From the Colorado Water Conservation Board (Taryn Finnessey/Tracy Kosloff):
Colorado has been warm and dry for so far this spring. March was four degrees above average across much of the state making it the 6th warmest on record. In addition, the three week period from March 9- April 1, 2015 was one of the driest on record. As of April 14th, many river basins had zero percent of average precipitation for the month to date, while others had just seven percent. Conditions are widely expected to change as spring storms move through the state over the next week and deposit a good amount of moisture.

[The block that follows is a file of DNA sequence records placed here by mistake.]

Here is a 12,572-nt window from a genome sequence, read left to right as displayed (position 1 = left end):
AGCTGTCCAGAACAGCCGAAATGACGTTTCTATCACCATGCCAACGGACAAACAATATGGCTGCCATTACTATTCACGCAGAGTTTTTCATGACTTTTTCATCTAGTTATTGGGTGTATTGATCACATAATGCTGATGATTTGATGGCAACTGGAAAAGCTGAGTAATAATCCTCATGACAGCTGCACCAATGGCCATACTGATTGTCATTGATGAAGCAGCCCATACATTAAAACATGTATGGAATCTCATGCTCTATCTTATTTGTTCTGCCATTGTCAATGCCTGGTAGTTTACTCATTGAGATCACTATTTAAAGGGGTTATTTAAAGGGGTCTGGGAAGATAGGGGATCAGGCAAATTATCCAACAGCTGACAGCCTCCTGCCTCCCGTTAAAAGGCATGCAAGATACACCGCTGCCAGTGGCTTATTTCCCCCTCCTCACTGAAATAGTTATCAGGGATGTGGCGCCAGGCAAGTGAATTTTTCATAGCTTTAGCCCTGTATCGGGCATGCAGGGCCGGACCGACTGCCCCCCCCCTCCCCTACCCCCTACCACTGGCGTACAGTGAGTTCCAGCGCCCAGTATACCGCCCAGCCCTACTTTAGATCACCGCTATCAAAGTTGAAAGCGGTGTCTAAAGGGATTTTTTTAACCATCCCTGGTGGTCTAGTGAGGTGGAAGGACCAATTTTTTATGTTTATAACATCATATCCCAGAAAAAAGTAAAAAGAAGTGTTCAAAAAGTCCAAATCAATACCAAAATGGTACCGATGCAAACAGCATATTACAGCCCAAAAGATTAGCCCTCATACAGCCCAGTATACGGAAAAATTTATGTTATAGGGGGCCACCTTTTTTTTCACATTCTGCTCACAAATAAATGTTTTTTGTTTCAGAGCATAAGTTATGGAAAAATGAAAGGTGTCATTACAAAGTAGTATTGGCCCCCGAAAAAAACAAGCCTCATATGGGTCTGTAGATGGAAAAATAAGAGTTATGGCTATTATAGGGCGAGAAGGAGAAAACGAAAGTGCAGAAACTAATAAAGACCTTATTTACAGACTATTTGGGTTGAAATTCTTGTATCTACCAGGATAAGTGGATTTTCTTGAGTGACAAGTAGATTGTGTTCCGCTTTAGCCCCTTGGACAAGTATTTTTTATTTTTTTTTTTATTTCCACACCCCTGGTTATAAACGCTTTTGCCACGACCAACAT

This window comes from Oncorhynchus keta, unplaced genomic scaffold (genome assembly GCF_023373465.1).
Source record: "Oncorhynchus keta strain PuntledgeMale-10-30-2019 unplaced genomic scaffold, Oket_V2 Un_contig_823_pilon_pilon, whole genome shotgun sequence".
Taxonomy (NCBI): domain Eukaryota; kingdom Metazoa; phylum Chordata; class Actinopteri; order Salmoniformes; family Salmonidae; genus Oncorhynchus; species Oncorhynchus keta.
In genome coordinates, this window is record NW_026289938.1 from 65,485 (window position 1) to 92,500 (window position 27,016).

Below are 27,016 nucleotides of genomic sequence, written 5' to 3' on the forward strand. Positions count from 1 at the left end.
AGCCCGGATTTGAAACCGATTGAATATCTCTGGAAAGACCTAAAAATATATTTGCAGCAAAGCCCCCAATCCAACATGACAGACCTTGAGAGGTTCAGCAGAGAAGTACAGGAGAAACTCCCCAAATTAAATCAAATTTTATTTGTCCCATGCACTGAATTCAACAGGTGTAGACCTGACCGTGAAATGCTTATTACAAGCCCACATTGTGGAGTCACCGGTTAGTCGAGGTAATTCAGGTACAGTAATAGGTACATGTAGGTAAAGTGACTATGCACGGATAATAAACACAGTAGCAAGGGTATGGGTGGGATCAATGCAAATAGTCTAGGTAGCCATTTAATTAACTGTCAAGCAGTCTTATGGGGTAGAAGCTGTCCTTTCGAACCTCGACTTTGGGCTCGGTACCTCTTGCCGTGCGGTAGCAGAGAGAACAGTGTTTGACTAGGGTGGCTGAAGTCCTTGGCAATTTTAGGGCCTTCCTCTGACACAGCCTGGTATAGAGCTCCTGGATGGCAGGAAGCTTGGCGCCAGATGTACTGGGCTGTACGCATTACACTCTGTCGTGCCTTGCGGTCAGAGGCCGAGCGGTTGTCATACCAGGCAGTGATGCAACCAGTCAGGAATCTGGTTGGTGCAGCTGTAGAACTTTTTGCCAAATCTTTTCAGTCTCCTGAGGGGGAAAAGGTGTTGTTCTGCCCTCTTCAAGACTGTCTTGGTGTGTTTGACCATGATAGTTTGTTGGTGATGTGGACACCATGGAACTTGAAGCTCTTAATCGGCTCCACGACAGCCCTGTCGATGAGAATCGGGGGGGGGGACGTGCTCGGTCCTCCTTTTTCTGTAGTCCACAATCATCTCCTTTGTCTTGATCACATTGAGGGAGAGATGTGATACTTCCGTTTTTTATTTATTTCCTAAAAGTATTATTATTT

Water year-to-date precipitation at mountain SNOTEL sites, as of April 14, is at 57% of normal. Most basins have already passed their normal peak accumulations date and are experiencing melting. However, cooler conditions and snow are expected over the next two week and that will help to slow the rate of snowmelt. April 1st streamflow forecasts have dropped significantly from the previous month. Statewide forecasts range from 37-102% of average. The highest forecast is 102% in the Colorado at the Dillon Reservoir inflow, while the lowest streamflow forecast is 37% of average in the Yampa basin on Elkhead Creek. Reservoir Storage statewide is at 108% of average as of April 1st a slight improvement from last month. Storage in the northern half of the state is well above average with multiple basins seeing storage levels in excess of 120% of average. The Upper Rio Grande and the Arkansas have the lowest storage at 77% and 79% of average respectively. Strong storage is helping to alleviate concerns about dry conditions. The Surface Water Supply Index (SWSI) is near normal in much of the South Platte, Gunnison and Arkansas, but showing moderate to severe drought in portions of the state. The lowest SWSI value in the state is in the North–Fork Gunnison where stream flow forecasts are currently 36% of average, the highest value is in the Upper Arkansas. Current El Nino conditions have strengthened and are forecasted to continue strengthening, with some projections indicating a possible Super El Nino. El Nino typically favors more precipitation in Colorado during the growing season. The wildfire season is forecast to be “normal” this year and the state is well positioned to respond. A normal fire season equates to roughly three thousand fires across the state. Water providers in attendance reported their systems are in good shape, largely due to plentiful storage. While demand has begun to increase it remains near where it was at this time last year.